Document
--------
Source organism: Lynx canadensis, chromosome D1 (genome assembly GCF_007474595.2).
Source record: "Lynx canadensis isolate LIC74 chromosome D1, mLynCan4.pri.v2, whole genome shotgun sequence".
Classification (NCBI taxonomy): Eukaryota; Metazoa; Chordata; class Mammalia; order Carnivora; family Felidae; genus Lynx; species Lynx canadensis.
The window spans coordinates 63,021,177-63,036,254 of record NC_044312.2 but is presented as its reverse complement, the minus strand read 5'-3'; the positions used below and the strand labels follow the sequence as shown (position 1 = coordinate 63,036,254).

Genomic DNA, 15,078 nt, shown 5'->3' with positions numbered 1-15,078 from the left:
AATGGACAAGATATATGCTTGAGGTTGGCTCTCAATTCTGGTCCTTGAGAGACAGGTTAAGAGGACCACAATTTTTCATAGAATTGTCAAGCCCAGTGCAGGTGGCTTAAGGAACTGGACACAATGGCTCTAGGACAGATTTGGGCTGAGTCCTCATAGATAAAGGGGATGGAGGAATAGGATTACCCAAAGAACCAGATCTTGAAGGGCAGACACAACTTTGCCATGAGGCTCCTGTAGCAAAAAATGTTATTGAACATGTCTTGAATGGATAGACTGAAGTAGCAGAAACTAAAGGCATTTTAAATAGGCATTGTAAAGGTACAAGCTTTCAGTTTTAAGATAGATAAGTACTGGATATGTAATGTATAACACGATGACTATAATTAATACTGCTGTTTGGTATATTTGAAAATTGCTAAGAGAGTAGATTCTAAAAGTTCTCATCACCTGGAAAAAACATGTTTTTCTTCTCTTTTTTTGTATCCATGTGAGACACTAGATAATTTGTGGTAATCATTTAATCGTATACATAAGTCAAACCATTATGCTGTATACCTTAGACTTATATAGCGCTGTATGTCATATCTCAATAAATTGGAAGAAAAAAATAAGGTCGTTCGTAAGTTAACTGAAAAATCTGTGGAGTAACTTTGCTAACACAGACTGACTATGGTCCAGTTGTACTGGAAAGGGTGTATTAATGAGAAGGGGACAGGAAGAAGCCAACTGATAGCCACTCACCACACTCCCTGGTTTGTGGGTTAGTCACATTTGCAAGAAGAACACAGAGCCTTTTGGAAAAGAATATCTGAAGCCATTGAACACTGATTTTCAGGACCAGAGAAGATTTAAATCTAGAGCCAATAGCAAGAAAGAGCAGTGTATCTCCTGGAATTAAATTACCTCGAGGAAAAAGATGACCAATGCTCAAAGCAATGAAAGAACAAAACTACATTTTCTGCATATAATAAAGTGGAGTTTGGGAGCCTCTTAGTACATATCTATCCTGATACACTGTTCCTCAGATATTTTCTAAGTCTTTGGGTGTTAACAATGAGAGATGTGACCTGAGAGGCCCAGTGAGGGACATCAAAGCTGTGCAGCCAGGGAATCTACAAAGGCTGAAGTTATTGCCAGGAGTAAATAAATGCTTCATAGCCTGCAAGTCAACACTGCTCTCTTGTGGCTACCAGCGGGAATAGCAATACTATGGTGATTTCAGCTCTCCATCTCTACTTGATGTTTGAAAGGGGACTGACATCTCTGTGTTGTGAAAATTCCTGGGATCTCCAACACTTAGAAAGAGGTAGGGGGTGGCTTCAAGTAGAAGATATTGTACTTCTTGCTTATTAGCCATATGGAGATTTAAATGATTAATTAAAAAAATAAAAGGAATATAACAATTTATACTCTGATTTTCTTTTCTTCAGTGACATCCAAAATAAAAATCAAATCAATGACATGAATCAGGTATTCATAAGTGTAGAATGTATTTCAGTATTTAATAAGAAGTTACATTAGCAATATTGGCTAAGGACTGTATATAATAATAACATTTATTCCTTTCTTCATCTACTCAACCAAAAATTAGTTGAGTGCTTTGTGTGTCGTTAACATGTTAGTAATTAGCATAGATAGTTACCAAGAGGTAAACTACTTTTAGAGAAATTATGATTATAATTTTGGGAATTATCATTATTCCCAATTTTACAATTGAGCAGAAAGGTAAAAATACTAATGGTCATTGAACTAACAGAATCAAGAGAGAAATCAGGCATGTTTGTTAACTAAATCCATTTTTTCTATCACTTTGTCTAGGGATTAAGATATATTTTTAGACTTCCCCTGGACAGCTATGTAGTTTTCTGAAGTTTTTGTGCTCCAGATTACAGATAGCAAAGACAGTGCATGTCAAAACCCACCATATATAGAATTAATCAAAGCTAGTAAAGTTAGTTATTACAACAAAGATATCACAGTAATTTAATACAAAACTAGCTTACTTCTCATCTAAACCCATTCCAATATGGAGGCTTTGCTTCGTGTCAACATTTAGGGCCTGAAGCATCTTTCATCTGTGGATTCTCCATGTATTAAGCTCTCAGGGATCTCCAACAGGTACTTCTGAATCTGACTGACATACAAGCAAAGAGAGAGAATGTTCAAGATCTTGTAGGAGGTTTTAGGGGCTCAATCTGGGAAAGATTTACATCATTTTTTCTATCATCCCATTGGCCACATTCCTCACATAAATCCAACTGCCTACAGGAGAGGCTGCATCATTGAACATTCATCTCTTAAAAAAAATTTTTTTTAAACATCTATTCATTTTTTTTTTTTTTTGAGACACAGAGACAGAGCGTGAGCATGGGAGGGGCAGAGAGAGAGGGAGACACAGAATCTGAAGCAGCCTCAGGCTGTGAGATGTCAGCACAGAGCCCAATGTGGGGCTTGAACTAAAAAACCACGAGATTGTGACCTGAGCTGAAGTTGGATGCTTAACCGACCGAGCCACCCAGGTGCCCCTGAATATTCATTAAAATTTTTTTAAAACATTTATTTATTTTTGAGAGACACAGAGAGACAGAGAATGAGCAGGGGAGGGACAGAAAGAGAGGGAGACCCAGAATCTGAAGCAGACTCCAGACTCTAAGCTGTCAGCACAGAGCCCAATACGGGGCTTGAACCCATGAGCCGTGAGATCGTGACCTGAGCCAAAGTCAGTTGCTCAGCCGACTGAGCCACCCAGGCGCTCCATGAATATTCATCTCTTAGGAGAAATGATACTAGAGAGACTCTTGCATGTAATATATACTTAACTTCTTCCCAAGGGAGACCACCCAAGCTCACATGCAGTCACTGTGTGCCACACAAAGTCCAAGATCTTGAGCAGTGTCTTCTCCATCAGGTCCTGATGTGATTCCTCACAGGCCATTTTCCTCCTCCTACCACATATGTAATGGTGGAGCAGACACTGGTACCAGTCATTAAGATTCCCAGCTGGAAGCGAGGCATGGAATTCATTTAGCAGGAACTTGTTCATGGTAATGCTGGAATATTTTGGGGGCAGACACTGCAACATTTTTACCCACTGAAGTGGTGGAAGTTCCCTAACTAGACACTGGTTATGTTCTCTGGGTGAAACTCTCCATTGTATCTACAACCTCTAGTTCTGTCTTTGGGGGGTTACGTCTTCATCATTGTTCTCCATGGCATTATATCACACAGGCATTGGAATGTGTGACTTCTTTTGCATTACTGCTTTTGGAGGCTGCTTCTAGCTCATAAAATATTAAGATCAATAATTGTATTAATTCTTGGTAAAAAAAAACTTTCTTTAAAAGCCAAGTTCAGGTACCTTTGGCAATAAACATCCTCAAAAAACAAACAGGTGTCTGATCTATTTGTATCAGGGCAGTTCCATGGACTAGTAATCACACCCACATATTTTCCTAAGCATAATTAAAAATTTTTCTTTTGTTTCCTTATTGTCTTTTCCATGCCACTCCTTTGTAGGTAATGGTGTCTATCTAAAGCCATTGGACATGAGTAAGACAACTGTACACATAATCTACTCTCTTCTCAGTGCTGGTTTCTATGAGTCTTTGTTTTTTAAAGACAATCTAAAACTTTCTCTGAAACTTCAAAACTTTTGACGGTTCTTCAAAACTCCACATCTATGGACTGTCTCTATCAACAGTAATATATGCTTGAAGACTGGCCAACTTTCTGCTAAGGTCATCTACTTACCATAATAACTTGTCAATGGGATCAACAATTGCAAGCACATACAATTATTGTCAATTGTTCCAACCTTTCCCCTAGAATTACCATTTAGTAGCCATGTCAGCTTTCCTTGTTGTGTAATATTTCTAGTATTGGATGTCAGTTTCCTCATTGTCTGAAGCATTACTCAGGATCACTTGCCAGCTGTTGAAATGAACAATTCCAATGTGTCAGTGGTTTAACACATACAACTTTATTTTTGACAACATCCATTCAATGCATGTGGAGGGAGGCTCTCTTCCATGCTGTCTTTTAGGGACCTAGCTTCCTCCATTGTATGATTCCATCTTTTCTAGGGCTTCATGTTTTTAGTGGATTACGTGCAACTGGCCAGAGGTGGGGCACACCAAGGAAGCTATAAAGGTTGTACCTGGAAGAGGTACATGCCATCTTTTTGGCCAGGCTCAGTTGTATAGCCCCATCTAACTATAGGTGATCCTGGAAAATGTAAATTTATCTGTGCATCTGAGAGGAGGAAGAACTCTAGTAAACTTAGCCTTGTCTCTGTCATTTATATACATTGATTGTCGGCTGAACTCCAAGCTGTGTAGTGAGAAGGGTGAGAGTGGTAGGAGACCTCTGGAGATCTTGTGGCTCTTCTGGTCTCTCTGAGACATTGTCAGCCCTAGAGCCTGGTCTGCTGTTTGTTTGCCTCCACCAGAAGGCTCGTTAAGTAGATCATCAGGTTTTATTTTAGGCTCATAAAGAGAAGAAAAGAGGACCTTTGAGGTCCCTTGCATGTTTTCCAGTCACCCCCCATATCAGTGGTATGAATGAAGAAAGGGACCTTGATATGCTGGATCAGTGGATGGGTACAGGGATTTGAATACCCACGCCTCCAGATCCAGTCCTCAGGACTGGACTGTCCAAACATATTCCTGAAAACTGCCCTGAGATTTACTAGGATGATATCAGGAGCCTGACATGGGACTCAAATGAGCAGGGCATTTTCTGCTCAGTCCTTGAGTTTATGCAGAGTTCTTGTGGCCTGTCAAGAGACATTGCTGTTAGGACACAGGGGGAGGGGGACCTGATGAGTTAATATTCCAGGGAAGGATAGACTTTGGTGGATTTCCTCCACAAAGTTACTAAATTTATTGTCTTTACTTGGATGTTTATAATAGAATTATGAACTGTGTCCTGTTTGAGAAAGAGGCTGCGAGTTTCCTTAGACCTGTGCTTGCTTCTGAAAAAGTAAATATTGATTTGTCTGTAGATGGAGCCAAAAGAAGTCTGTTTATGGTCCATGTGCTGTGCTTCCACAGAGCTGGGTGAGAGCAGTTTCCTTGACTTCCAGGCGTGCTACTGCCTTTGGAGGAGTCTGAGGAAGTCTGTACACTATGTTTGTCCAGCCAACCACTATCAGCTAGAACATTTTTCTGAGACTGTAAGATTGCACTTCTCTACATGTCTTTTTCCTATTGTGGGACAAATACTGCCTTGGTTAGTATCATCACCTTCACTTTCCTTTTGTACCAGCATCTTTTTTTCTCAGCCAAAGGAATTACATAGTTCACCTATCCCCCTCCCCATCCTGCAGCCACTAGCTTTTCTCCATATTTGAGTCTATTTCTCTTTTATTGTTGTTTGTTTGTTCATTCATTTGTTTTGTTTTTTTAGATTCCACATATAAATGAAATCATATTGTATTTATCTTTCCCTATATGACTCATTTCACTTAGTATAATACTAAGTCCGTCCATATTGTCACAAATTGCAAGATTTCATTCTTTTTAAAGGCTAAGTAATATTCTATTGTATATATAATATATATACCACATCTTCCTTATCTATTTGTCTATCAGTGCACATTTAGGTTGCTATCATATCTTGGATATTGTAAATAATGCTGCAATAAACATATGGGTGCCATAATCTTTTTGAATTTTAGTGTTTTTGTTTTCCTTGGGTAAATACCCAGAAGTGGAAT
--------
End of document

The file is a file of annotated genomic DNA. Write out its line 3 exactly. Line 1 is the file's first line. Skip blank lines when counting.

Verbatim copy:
Classification (NCBI taxonomy): Eukaryota; Metazoa; Chordata; class Mammalia; order Carnivora; family Felidae; genus Lynx; species Lynx canadensis.